Michael and Amalia Edan, ages 9 and 6, hid in a closet for over 14 hours on Oct. 7. Mere hours before, they had watched in fear as their mother, Smadar, and father, Roy, were killed by Hamas. Their younger sister, then-3-year-old Abigail Mor Edan, had been taken by Hamas. The siblings thought that they might never see Abigail again, and that she had also been killed.
As the youngest U.S. citizen held hostage, Abigail was released as part of a temporary cease-fire agreement between Israel and Hamas in November, shortly after her fourth birthday. Now, her great-aunt Elizabeth Hirsh Naftali is telling her story of survival.
“Abigail coming home is a symbol of the fact that if we can bring these people home, a family can move on, as tragic and terrible as this is,” Naftali said in a speech. “I spend a lot of time with the families of other hostages. All they need is for their loved ones to come home so they can move forward.”
Naftali recently spoke as part of The Associated: Jewish Federation of Baltimore’s second The Braided Candle event, held at the DoubleTree by Hilton Hotel in Pikesville on Wednesday, Feb. 7. These events, held jointly with the Macks Jewish Connection Network and meant to raise awareness of the hostages being held by Hamas, are set to take place around the 7th of every month during 2024 and are planned to continue even after the hostages are eventually released.
Attendees at these events listened to local speakers and participated in a group bracelet-making activity, creating bead bracelets with the names of the over 132 Israeli hostages still being held by Hamas.
A real estate company owner from Los Angeles, Naftali serves as a member of the U.S. Commission for the Preservation of America’s Heritage Abroad, which focuses on preserving historic buildings and landmarks in Europe, often relating to the Holocaust. She has also been a deputy finance chair of the Democratic National Committee since 2018.
Naftali had actually just arrived in Israel on Oct. 6 to visit her daughter and family. At 6:30 a.m. on Oct. 7, she and other guests at the hotel she had been staying at were forced to pile into the hotel’s safe room. It was there, several hours later, that she learned what had happened to her niece, Smadar Edan, and her family.
“I called my sister-in-law to ask what was happening, and she very directly told me that my niece Smadar was killed by Hamas terrorists,” Naftali recalled. “And the way we learned this was from a 6- and 9-year-old who were locked in a closet.”
Michael and Amalia were eventually rescued, but Abigail’s fate remained uncertain. Eyewitnesses later relayed that Abigail went to neighbors for help, but they did not recognize her because she was covered in blood. They took her in, but another eyewitness later saw Hamas leading Abigail, the neighbor’s wife and her own children off the kibbutz campus.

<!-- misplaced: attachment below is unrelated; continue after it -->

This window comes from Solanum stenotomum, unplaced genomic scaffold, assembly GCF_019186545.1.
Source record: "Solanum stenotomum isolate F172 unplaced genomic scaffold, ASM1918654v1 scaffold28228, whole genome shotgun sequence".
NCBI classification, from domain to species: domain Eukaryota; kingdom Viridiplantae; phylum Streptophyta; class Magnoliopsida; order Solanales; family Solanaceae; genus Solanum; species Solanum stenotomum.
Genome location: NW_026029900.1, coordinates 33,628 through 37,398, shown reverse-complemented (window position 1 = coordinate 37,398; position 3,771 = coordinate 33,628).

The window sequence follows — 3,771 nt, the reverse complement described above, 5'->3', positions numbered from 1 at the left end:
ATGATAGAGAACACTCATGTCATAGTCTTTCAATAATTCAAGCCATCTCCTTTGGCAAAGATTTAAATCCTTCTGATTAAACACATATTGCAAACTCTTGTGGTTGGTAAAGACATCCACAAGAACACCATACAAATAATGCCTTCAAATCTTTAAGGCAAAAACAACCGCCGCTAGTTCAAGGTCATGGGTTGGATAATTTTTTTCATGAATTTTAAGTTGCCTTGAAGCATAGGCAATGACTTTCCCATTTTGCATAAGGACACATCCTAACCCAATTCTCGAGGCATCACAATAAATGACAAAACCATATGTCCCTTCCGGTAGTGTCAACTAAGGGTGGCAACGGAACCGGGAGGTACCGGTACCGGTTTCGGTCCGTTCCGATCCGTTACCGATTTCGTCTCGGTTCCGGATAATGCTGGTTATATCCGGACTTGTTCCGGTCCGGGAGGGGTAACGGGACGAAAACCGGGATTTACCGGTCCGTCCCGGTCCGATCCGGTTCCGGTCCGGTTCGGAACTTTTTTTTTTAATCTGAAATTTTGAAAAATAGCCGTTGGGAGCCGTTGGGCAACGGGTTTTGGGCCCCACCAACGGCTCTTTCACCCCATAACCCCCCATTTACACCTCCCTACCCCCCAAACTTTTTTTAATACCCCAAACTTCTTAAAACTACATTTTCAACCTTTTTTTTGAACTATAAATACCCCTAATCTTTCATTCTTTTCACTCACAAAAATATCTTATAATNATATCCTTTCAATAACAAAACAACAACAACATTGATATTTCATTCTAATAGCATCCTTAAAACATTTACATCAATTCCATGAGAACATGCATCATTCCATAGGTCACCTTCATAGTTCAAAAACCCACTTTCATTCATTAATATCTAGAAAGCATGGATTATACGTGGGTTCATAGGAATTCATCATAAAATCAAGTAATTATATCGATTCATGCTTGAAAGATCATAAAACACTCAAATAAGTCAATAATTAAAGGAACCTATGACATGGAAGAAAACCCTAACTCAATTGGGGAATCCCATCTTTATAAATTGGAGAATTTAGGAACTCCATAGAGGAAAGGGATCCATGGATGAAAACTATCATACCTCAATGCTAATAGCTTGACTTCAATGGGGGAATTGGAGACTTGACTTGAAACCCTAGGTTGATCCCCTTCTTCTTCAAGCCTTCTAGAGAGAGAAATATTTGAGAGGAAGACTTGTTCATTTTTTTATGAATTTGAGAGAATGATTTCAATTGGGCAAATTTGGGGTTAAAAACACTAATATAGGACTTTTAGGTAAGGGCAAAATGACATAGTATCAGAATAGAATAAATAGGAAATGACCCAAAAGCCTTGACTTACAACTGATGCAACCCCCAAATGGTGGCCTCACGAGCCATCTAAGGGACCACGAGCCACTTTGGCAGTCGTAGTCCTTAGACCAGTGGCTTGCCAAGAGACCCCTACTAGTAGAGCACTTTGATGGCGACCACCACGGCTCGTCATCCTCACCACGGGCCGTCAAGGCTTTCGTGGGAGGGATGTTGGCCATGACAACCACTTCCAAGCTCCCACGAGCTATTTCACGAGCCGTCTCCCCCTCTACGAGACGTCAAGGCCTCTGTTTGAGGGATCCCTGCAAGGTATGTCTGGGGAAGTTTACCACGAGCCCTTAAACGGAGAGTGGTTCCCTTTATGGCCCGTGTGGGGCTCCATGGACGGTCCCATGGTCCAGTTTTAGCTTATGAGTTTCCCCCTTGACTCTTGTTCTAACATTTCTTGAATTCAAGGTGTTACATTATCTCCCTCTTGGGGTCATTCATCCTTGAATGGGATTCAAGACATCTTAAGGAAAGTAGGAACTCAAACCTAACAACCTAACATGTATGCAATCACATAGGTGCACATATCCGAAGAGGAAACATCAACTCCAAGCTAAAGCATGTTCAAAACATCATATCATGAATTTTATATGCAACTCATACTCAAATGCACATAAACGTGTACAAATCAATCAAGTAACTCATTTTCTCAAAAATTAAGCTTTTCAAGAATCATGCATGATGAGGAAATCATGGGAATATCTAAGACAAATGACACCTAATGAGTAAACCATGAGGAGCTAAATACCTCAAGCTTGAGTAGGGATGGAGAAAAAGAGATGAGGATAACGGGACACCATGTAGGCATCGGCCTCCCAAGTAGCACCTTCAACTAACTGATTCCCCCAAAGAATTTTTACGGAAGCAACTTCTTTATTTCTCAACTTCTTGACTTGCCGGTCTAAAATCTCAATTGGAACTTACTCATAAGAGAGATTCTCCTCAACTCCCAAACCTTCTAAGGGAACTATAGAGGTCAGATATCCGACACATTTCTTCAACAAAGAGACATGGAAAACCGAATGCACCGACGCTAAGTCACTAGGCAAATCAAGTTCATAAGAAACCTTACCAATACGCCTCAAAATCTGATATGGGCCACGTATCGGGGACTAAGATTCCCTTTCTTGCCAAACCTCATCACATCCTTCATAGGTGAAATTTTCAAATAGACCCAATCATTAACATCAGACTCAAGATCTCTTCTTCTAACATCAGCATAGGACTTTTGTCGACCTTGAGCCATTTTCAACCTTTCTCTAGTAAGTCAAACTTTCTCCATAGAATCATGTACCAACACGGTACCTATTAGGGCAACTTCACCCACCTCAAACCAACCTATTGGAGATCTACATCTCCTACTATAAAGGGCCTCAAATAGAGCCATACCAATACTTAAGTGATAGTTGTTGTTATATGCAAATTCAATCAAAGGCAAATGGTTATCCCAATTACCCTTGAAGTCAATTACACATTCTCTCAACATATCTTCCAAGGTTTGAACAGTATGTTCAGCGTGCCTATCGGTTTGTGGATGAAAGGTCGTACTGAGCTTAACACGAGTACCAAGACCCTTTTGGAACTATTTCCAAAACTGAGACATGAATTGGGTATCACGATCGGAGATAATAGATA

Naftali soon took action, advocating for Abigail because she no longer had parents to advocate for her. She started to give out pictures of the Edan family to politicians and reporters in order to spread her story.
“I took this picture out and I put it in my apartment. I looked at Abigail’s face and said ,‘I am going to bring you home,’” Naftali said. “My daughter said on the phone, ‘Isn’t it depressing to look at Abigail’s photo?’ and I said no, it’s what inspires me. It’s what gets me to think that I can do something.”
At The Braided Candle event, Naftali relayed an experience she had while meeting Sen. Susan Collins (R-Maine). She had given Collins a photo of Abigail when they had met at a gathering of women Republican senators. A few weeks later, when Collins was in Tel Aviv on a visit, she was approached by Naftali’s daughter, Noa. When Noa went to give Collins the photo, the senator pulled out her own copy and told her she was praying for her and working to get her home.
Abigail was released on Nov. 26, returning to relatives after 50 days in captivity. Her release was remarked upon at the time by President Joe Biden in a speech.
“A little girl named Abigail, who turned 4 years old, spent her birthday … and at least 50 days before that, held hostage by Hamas. Today, she is free,” Biden said. “I wish I were there to hold her.”
While Abigail is now happy and healthy, she still bears the scars of what happened to her, and Naftali continues to advocate for the hostages even after her own has returned home. She noted at the event that she does not want the hostages’ stories to be used to attack any other people or countries; she just wants Israel and the U.S. to make their return a priority.
“It’s not my favorite thing, speaking to over 200 people on such a subject. But I understand the value,” she said. “A few hundred of you sharing Abigail’s story, and all the hostages’ stories, starts a ripple effect that turns into a wave and can make a huge difference.”